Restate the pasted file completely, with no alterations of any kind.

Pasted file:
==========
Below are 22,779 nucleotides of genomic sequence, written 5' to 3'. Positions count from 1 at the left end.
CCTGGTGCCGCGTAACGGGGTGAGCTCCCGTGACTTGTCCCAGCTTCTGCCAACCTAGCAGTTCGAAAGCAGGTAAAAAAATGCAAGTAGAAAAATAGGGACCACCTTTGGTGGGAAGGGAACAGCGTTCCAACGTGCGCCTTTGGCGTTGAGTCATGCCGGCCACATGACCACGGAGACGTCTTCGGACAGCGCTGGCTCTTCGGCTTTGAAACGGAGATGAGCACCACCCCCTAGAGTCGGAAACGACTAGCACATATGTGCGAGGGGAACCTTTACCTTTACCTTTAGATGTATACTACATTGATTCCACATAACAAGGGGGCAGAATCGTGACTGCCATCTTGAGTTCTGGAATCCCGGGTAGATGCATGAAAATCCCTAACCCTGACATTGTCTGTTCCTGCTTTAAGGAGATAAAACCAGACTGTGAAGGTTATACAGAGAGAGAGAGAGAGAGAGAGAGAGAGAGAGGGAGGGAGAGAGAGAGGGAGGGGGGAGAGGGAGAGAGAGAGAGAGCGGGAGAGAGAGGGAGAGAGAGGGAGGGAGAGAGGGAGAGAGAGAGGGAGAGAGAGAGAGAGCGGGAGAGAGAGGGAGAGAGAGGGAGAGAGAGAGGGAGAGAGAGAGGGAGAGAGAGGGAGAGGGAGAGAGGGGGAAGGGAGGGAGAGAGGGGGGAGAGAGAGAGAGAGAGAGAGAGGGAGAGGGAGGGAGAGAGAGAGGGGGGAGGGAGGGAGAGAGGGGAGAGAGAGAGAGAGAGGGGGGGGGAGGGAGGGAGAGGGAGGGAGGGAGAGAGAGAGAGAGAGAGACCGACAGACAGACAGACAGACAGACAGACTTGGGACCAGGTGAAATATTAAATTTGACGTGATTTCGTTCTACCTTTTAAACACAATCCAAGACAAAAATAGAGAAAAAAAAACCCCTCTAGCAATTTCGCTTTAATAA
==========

Below are 22,779 nucleotides of genomic sequence, written 5' to 3'. Positions count from 1 at the left end.
CCTGGTGCCGCGTAACGGGGTGAGCTCCCGTGACTTGTCCCAGCTTCTGCCAACCTAGCAGTTCGAAAGCAGGTAAAAAAATGCAAGTAGAAAAATAGGGACCACCTTTGGTGGGAAGGGAACAGCGTTCCAACGTGCGCCTTTGGCGTTGAGTCATGCCGGCCACATGACCACGGAGACGTCTTCGGACAGCGCTGGCTCTTCGGCTTTGAAACGGAGATGAGCACCACCCCCTAGAGTCGGAAACGACTAGCACATATGTGCGAGGGGAACCTTTACCTTTACCTTTAGATGTATACTACATTGATTCCACATAACAAGGGGGCAGAATCGTGACTGCCATCTTGAGTTCTGGAATCCCGGGTAGATGCATGAAAATCCCTAACCCTGACATTGTCTGTTCCTGCTTTAAGGAGATAAAACCAGACTGTGAAGGTTATACAGAGAGAGAGAGAGAGAGAGAGAGAGAGAGAGGGAGGGAGAGAGAGAGGGAGGGGGGAGAGGGAGAGAGAGAGAGAGCGGGAGAGAGAGGGAGAGAGAGGGAGGGAGAGAGGGAGAGAGAGAGGGAGAGAGAGAGAGAGCGGGAGAGAGAGGGAGAGAGAGGGAGAGAGAGAGGGAGAGAGAGAGGGAGAGAGAGGGAGAGGGAGAGAGGGGGAAGGGAGGGAGAGAGGGGGGAGAGAGAGAGAGAGAGAGAGAGGGAGAGGGAGGGAGAGAGAGAGGGGGGAGGGAGGGAGAGAGGGGAGAGAGAGAGAGAGAGGGGGGGGGAGGGAGGGAGAGGGAGGGAGGGAGAGAGAGAGAGAGAGAGACCGACAGACAGACAGACAGACAGACAGACTTGGGACCAGGTGAAATATTAAATTTGACGTGATTTCGTTCTACCTTTTAAACACAATCCAAGACAAAAATAGAGAAAAAAAAACCCCTCTAGCAATTTCGCTTTAATAA